A loving celebration of those special refuges of childhood that are forever the measure of happiness for those fortunate enough to have known them. The intensity of the joy that novelist Arthur (Binding Spell, 1988, etc.) found in the five perfect seasons that she spent in the early 60's at Camp Wynakee in Vermont's Green Mountains was as much a reflection of the experience itself as a contrast to the rest of her life—about which she's rather reticent. Like a starving prisoner, she spent the months between camp-visits living on carefully apportioned memories of the summer before: ``I wanted to savor the summer in small mouthfuls so that it would last the whole year, and the month of September might see me eating just the first week, just the first day even. I was amazed at how much of the camp I could take with me if I slowed down in this manner.'' Arthur describes a summer at camp: the proper outfit she brought, so that the whole camp became her ``single outer garment''; the camp owners, who tried to help their charges ``discover the qualities we could be proud of''; the daily routine; special events like hikes to Bat Cave, the Fourth of July parade, and, best of all, Klondike Day. On this day, every camper took part in a search for the Klondike Stone, a large, hidden rock painted gold: The search was as much a holy quest as an exciting break in routine, a quest that epitomized all Arthur felt for the place and all that she'd learned there. Even if ``as the years have passed, and I have again brought my bag home empty, it seems I'm always getting nearer. In a way the more time I spend looking, the better I will like it.'' Like the author's camp memories, better savored than wolfed down: a splendid evocation of wisdom acquired in a demi-Eden by a writer of great grace and sensitivity.

Pub Date: June 9, 1993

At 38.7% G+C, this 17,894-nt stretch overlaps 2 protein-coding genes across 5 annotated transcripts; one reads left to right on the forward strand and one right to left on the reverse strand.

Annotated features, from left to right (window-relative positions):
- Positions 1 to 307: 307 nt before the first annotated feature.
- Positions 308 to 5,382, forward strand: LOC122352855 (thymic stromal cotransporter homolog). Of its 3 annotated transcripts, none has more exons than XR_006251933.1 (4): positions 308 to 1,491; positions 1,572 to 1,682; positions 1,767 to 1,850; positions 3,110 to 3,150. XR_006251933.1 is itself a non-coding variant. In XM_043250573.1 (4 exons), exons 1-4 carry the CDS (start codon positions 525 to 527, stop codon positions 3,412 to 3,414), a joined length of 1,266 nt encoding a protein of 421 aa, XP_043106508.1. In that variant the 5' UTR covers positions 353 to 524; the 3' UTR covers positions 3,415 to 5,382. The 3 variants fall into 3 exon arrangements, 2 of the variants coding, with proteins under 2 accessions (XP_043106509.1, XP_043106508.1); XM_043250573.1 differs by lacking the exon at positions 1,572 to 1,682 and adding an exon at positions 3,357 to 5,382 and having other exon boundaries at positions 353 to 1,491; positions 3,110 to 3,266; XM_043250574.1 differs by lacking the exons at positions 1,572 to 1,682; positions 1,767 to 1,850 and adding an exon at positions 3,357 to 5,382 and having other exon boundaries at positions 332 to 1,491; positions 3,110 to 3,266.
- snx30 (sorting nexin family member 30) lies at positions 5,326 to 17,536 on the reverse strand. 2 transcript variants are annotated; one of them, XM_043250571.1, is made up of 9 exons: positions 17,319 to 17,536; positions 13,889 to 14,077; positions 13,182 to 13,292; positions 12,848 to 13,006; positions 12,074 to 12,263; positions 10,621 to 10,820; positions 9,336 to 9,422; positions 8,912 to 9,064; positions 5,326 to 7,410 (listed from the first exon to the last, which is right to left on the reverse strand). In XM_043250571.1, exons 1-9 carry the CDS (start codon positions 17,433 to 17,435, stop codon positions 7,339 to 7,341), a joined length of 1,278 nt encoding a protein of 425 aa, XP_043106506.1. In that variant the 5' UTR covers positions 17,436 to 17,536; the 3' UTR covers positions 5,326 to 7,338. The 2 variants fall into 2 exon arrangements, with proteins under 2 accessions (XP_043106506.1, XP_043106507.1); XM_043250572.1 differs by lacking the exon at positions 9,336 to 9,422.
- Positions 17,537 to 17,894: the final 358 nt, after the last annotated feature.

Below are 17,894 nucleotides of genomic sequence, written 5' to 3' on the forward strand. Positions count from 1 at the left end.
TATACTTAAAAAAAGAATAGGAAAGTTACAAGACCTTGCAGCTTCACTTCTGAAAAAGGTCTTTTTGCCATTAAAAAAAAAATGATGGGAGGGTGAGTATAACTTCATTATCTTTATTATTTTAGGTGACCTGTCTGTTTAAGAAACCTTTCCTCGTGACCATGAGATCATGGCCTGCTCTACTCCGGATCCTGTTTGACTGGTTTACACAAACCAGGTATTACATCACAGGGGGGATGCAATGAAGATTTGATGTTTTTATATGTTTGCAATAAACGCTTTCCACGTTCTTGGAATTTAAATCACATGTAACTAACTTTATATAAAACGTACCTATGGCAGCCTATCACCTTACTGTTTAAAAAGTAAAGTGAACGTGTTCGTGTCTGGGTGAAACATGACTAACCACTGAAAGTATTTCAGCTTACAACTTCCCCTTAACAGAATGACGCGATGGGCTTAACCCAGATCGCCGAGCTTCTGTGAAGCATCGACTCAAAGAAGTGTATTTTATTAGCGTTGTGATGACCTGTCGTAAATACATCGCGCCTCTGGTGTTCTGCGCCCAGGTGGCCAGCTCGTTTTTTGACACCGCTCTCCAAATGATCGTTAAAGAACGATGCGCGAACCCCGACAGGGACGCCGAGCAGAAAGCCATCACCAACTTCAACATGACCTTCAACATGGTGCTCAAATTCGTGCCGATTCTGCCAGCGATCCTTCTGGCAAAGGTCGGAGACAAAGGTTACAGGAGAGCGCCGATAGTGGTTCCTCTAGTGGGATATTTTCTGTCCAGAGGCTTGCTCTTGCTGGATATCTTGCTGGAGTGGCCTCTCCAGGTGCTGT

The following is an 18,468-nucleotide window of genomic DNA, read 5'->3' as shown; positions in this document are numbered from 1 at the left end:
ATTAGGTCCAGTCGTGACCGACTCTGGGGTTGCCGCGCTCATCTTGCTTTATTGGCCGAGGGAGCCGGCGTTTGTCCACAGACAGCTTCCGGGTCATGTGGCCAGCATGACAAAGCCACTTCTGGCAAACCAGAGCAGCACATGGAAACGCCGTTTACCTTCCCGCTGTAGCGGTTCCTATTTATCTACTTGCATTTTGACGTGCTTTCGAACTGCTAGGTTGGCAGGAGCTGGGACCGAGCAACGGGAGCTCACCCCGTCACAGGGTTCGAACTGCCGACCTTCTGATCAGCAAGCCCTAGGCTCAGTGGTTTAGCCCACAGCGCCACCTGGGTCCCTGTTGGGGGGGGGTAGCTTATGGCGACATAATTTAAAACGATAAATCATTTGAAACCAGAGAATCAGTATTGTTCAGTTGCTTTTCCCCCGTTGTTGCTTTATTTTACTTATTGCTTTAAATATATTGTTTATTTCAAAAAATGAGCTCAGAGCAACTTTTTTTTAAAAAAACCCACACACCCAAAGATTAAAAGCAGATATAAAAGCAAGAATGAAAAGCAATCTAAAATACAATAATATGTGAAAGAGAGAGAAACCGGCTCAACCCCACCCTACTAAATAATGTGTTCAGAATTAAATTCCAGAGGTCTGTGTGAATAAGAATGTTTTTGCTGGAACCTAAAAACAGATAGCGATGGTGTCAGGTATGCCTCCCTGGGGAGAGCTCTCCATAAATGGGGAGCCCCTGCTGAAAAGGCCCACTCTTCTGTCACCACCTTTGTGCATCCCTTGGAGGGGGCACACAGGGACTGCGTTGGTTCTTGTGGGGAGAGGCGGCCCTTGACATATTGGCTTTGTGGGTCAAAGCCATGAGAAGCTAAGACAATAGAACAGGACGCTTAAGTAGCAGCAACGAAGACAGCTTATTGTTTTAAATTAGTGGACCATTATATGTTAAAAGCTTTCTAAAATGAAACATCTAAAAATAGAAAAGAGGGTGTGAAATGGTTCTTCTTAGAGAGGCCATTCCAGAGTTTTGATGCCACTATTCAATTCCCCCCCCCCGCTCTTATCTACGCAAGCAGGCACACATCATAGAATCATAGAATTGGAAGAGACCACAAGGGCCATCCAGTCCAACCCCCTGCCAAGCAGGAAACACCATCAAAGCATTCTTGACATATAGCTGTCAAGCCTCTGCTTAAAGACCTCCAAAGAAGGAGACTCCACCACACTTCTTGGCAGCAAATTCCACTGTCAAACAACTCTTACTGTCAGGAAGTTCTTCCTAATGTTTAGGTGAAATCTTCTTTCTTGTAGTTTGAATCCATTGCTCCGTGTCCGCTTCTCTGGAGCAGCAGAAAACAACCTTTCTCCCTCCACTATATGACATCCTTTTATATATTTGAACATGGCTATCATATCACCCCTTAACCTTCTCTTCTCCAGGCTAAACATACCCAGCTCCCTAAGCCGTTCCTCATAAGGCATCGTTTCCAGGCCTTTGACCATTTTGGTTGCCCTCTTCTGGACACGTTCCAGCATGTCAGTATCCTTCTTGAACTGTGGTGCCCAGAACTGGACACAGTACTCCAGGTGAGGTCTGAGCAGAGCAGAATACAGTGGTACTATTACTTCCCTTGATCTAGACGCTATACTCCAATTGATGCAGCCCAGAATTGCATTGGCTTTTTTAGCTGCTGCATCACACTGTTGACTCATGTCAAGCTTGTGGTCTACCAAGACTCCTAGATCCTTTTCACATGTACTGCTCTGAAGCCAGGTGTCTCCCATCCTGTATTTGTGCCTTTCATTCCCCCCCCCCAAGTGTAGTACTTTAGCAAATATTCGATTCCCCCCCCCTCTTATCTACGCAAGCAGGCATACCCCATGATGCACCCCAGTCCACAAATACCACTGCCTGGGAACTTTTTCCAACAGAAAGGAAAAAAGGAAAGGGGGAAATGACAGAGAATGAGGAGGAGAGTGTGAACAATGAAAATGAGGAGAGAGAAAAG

ISBN: 0-679-41894-6

Page Count: 368

Publisher: Knopf

Review Posted Online: May 20, 2010

Kirkus Reviews Issue: May 1, 1993

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Stricter than, say, Bergen Evans or W3 ("disinterested" means impartial — period), Strunk is in the last analysis...



Privately published by Strunk of Cornell in 1918 and revised by his student E. B. White in 1959, that "little book" is back again with more White updatings.

Stricter than, say, Bergen Evans or W3 ("disinterested" means impartial — period), Strunk is in the last analysis (whoops — "A bankrupt expression") a unique guide (which means "without like or equal").

Pub Date: May 15, 1972

ISBN: 0205632645

Page Count: 105

Publisher: Macmillan

Review Posted Online: Oct. 28, 2011

Kirkus Reviews Issue: May 1, 1972

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From the national correspondent for PBS's MacNeil-Lehrer Newshour: a moving memoir of her youth in the Deep South and her role in desegregating the Univ. of Georgia. The eldest daughter of an army chaplain, Hunter-Gault was born in what she calls the ``first of many places that I would call `my place' ''—the small village of Due West, tucked away in a remote little corner of South Carolina. While her father served in Korea, Hunter-Gault and her mother moved first to Covington, Georgia, and then to Atlanta. In ``L.A.'' (lovely Atlanta), surrounded by her loving family and a close-knit black community, the author enjoyed a happy childhood participating in activities at church and at school, where her intellectual and leadership abilities soon were noticed by both faculty and peers. In high school, Hunter-Gault found herself studying the ``comic-strip character Brenda Starr as I might have studied a journalism textbook, had there been one.'' Determined to be a journalist, she applied to several colleges—all outside of Georgia, for ``to discourage the possibility that a black student would even think of applying to one of those white schools, the state provided money for black students'' to study out of state. Accepted at Michigan's Wayne State, the author was encouraged by local civil-rights leaders to apply, along with another classmate, to the Univ. of Georgia as well. Her application became a test of changing racial attitudes, as well as of the growing strength of the civil-rights movement in the South, and Gault became a national figure as she braved an onslaught of hostilities and harassment to become the first black woman to attend the university. A remarkably generous, fair-minded account of overcoming some of the biggest, and most intractable, obstacles ever deployed by southern racists. (Photographs—not seen.)

Pub Date: Nov. 1, 1992

ISBN: 0-374-17563-2

Page Count: 192

Publisher: Farrar, Straus and Giroux

Review Posted Online: May 20, 2010

Kirkus Reviews Issue: Sept. 1, 1992

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